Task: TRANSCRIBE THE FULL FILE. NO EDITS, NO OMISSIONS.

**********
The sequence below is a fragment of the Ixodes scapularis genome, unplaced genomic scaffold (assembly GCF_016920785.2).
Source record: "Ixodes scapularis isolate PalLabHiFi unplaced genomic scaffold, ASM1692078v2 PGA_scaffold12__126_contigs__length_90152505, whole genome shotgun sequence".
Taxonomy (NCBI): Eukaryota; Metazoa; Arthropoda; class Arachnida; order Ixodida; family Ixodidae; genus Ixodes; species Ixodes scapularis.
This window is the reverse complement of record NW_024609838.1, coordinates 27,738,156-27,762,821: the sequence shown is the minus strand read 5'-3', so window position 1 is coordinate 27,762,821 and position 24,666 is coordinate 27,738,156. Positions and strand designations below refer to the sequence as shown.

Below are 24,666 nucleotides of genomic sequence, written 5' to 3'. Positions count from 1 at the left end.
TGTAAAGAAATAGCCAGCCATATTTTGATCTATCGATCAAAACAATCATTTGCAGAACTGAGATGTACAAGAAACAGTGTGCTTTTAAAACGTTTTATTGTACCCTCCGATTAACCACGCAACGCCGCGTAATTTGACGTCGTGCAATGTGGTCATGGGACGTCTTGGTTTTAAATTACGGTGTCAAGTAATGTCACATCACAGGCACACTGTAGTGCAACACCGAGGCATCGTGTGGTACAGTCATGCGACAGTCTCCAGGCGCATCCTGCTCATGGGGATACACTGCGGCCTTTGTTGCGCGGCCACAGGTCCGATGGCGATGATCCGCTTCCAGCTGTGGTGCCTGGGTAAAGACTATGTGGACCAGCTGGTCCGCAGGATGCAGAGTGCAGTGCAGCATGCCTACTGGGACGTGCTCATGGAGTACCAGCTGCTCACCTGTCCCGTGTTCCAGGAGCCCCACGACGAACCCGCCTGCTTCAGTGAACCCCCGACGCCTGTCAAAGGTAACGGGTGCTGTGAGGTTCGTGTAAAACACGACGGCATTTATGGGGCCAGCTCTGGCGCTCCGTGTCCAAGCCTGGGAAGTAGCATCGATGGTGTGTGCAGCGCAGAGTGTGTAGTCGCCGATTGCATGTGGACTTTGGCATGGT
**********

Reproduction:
The sequence below is a fragment of the Ixodes scapularis genome, unplaced genomic scaffold (assembly GCF_016920785.2).
Source record: "Ixodes scapularis isolate PalLabHiFi unplaced genomic scaffold, ASM1692078v2 PGA_scaffold12__126_contigs__length_90152505, whole genome shotgun sequence".
Taxonomy (NCBI): Eukaryota; Metazoa; Arthropoda; class Arachnida; order Ixodida; family Ixodidae; genus Ixodes; species Ixodes scapularis.
This window is the reverse complement of record NW_024609838.1, coordinates 27,738,156-27,762,821: the sequence shown is the minus strand read 5'-3', so window position 1 is coordinate 27,762,821 and position 24,666 is coordinate 27,738,156. Positions and strand designations below refer to the sequence as shown.

Below are 24,666 nucleotides of genomic sequence, written 5' to 3'. Positions count from 1 at the left end.
TGTAAAGAAATAGCCAGCCATATTTTGATCTATCGATCAAAACAATCATTTGCAGAACTGAGATGTACAAGAAACAGTGTGCTTTTAAAACGTTTTATTGTACCCTCCGATTAACCACGCAACGCCGCGTAATTTGACGTCGTGCAATGTGGTCATGGGACGTCTTGGTTTTAAATTACGGTGTCAAGTAATGTCACATCACAGGCACACTGTAGTGCAACACCGAGGCATCGTGTGGTACAGTCATGCGACAGTCTCCAGGCGCATCCTGCTCATGGGGATACACTGCGGCCTTTGTTGCGCGGCCACAGGTCCGATGGCGATGATCCGCTTCCAGCTGTGGTGCCTGGGTAAAGACTATGTGGACCAGCTGGTCCGCAGGATGCAGAGTGCAGTGCAGCATGCCTACTGGGACGTGCTCATGGAGTACCAGCTGCTCACCTGTCCCGTGTTCCAGGAGCCCCACGACGAACCCGCCTGCTTCAGTGAACCCCCGACGCCTGTCAAAGGTAACGGGTGCTGTGAGGTTCGTGTAAAACACGACGGCATTTATGGGGCCAGCTCTGGCGCTCCGTGTCCAAGCCTGGGAAGTAGCATCGATGGTGTGTGCAGCGCAGAGTGTGTAGTCGCCGATTGCATGTGGACTTTGGCATGGT